As a counselor, I hear often hear stories about emotional vampires and their antics. I credit this to the fact people often are driven to seek out professional counseling when certain relationships in their life are driving them crazy. Making them miserable. Ruining their days. Even worse, sometimes ruining their lives, particularly if it a boss or another person, who has direct control over their life.
Emotional vampires are the people in life who are habitually draining to interact with. The difficult person. The whiner. The victim. The non-stop talker. The narcissist. The drama king/queen. The person void of empathy. The complainer. The martyr. The anger dumper. The controller. The person who makes everything a competition.
None of us escape these personality types. They are in every profession, every family, every social circle.
These folks are quite simply exhausting. They need constant attention. They can bring down the mood of any person they interact with. They often seem to lack any sort of self-awareness (or other times they ARE aware and quite frankly don’t give a damn about how their behavior impact others).
All emotional vampires suffer from low self-esteem, but not all people with low self-esteem are emotional vampires.
As a person who works day in and day out in the mental health profession, I find enormous respect for the art of relationships, especially understanding what makes them work or fail. In all successful relationships, whether with romantic partners, friends, families, or co-workers it’s vital that each person honestly examine his or her behavior and be willing to discuss it and change.
The real question is: ARE YOU AN EMOTIONAL VAMPIRE? We all think we know ourselves well, but psychological studies show otherwise. In fact, most of us are somewhat off the mark with how we view ourselves versus how other people experience us.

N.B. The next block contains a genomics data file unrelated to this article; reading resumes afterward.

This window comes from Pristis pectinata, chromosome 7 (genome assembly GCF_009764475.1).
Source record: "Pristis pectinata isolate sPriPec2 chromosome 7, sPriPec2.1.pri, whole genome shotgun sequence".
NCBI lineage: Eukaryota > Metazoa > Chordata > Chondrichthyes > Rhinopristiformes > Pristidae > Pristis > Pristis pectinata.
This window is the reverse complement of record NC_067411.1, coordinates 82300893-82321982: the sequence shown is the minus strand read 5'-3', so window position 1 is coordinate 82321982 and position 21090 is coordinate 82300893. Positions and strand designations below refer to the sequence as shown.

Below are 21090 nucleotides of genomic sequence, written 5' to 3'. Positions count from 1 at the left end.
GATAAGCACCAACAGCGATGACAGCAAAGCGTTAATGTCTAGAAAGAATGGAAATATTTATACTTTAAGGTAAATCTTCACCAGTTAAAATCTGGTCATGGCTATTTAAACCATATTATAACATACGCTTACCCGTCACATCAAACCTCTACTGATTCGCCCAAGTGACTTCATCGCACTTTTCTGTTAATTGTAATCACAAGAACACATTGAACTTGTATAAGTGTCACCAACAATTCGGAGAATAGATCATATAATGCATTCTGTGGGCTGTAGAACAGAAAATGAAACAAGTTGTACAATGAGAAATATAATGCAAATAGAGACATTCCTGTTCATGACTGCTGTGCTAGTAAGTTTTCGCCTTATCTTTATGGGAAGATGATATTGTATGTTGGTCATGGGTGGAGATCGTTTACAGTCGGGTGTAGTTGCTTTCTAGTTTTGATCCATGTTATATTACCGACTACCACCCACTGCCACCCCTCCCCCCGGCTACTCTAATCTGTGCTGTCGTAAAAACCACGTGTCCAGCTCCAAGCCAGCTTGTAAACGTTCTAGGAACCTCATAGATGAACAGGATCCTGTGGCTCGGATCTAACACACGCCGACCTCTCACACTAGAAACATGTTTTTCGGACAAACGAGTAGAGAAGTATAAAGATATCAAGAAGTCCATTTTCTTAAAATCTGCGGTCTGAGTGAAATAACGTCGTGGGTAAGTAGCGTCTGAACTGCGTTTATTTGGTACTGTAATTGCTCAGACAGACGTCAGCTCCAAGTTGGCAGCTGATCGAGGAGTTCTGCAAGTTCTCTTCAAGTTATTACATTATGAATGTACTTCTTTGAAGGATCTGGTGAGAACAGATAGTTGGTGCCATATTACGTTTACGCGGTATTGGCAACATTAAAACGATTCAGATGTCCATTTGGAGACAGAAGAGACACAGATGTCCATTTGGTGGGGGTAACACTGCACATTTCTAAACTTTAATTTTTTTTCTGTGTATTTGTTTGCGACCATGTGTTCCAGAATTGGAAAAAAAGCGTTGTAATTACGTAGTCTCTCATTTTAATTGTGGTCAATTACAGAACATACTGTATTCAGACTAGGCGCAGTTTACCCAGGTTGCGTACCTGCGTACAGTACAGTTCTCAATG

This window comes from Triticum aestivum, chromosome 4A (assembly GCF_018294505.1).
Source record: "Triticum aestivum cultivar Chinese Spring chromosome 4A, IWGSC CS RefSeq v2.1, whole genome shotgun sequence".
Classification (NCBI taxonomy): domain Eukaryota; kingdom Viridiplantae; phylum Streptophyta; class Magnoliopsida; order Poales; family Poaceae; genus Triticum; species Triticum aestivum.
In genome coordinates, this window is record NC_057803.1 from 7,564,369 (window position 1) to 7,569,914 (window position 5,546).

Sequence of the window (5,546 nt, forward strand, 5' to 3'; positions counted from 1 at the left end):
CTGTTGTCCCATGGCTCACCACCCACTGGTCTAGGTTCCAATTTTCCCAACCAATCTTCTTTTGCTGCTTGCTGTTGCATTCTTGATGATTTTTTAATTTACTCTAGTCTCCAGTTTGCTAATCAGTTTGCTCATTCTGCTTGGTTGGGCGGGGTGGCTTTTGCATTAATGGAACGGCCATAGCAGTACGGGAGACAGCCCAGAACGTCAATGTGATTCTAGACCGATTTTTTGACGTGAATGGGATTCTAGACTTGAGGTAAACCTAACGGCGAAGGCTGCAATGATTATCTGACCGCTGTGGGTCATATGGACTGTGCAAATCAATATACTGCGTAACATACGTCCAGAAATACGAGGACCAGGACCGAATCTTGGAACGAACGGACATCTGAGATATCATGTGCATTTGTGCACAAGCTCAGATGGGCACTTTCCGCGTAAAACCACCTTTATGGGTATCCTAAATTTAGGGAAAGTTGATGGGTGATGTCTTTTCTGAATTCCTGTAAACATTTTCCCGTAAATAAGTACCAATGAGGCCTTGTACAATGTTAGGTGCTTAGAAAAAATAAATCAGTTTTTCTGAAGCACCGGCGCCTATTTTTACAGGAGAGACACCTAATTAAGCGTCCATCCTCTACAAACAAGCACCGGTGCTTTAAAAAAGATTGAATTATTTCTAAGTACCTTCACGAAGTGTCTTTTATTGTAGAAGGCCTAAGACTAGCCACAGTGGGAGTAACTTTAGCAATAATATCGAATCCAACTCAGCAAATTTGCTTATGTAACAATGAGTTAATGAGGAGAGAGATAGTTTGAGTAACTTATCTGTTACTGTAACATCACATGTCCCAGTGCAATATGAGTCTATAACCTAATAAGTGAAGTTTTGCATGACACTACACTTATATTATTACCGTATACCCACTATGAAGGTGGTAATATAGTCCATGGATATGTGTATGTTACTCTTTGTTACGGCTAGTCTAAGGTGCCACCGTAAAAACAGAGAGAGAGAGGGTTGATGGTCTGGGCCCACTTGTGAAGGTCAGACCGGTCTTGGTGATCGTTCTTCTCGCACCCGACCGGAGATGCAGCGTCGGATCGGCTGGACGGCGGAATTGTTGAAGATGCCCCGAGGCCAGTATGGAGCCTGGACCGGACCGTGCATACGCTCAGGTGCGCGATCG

If you are wondering if YOU may in fact be an emotional vampire, reflect HONESTLY on the following:
- Are you self-involved? Yes / No
- Do you think before your speak? Yes/No
- Do you feel like you are often the victim? Yes/No
- Do you believe your problems are not your fault?Yes/No
- Are you a black and white thinker?Yes/No
- Are you often negative? Yes / No
- Do you gossip or bad-mouth people? Yes / No
- Are you critical, and/or controlling? Yes / No
- Do people often tell you to calm down? Yes/No
- Do you feel that people often don’t (or can’t) understand you or your problems?Yes / No
- Do you become easily overwhelmed? Yes/No
- Do you feel that there are many barriers in your life which you have no control over? Yes / No
- Do you struggle to control your emotions? Yes/No
- Do you often ask for help from others and/or feel like few people are willing to help you?Yes / No
- Do you feel like you often don’t receive the attention or appreciation that you deserve?Yes / No
- Do people avoid you or glaze over during a conversation? Yes / No
- Do people often complain that you don’t listen to them, when in fact, you feel like they don’t listen to you?Yes / No
- Do you feel like most other people have lives that are much easier than yours?Yes / No
- Do you fight with close friends and loved ones often?Yes / No
- If so, is it usually their fault?Yes / No
- Do people suddenly drop contact with you with no explanation and refuse to communicate with you again?Yes / No
If you did answer “yes” to at least half of the above questions, chances are you are an emotional vampire.
The remedy for these draining behaviors is to start shifting your perspective. Counseling can be a great way to begin the journey to becoming a better version of yourself.
Journaling about this can also help. Ask yourself, “Is there a particular trigger that creates the situation? If so, then how can you avoid the trigger? How can you become aware of when you fall into this attitude?”
Ask yourself, who are the people in your life who give you energy and who are those who drain you. If you are surrounded by people who are energy vampires, their negative qualities may begin to rub off on you. Figure out who in your life is positive and mood enhancing to spend time with. Make an effort to develop those relationships.
One caveat to the topic of emotional vampires is personality disordered individuals. The sad truth is there are pathological people with personality disorders–these people are more often than not incorrigible.
Luckily if you are reading this, it is unlikely to be the case that you are in that category.
If you find you are struggling with these types of behaviors, it may be helpful to give professional counseling a try. Counseling can lead to a happier and healthier you which will greatly benefit you…and the people around you!
To schedule a counseling session with me (AND if you are a reader who lives in New Jersey):
Erin Doyle Theodorou, M.Ed, LPC, NCC
Anew Counseling Services LLC
617 Oradell Avenue, Suite 3, Oradell, New Jersey, 07649